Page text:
And, it’s not like the authorities have so little to do that they’re going to run out and arrest the kid the minute his GPS shows he’s not in school during school hours. When they do get around to arresting him, the school attendance records are just as dispositive at showing that he “cut” school as are the GPS data.

    The whole thing is a classic case of fetishizing high tech and using it where it’s not necessary and inefficient. The good old low tech school attendance records provide all the data needed to enforce the truancy laws, if that’s what the actual concern is here.

    ruddyturnstone (623ad7)

  18. We don’t need no stinkin’ bracelets!

    The truant officers knew where to find me, I was always down by the river, messin’ around in boats. Most of them would agree to take a nice fresh fish home, instead of taking me back to school. Usually, it worked out best, all the way around.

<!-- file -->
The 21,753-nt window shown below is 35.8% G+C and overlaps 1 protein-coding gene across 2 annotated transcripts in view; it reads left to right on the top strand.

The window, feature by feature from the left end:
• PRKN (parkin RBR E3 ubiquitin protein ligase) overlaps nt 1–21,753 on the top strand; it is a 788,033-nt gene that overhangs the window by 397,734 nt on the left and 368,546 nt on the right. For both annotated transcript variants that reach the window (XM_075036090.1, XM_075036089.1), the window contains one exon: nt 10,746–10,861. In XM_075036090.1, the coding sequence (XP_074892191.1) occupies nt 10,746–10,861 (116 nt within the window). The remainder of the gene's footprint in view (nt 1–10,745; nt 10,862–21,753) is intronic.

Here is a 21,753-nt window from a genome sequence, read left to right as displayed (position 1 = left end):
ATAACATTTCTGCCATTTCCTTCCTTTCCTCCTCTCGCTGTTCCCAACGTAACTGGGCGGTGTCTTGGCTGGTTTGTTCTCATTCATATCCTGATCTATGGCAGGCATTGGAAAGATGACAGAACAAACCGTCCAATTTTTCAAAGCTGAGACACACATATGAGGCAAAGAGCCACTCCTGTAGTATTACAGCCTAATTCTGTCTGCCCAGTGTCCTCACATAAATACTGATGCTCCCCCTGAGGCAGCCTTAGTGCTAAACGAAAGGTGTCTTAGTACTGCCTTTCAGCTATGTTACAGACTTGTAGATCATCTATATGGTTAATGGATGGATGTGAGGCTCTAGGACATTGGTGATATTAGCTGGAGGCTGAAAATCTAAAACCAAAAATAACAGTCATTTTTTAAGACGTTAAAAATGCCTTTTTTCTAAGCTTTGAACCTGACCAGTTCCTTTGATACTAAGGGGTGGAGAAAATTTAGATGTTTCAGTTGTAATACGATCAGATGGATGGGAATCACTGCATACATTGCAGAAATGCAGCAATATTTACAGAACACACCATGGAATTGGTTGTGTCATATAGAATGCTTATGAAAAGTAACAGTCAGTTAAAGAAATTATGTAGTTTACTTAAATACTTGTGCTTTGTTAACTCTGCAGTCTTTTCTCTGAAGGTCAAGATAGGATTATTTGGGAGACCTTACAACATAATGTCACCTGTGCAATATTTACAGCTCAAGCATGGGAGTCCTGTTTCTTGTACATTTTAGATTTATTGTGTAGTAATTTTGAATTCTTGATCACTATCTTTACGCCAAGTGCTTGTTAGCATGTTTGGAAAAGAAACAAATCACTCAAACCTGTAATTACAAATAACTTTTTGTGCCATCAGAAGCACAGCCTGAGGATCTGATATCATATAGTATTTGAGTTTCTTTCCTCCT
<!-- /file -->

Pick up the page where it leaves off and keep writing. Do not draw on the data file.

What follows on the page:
Ropelight (4a83c9)

  19. DRJ: i’m concerned that this technology will get more intrusive over time, and that each new use of it lowers the bar of resistance to future uses.

    It’s already being used in California for convicted sex offenders (under the terms of a ballot initiative). Now truants seems like a good idea; tomorrow it will be parolees; who is next?

    aphrael (e0cdc9)

  20. Agreed DRJ, I mean what’s next? Bar codes on their wrists and chips implanted in their brains?

    Oiram (983921)

  21. Oiram @ 8:51…
    That’s been reserved for the Chomsky-Korp!

    Another Drew (6c5558)

  22. I”ll sit by the sidelines and watch how this one pans out. Popcorn, anyone?

    Gregory (f7735e)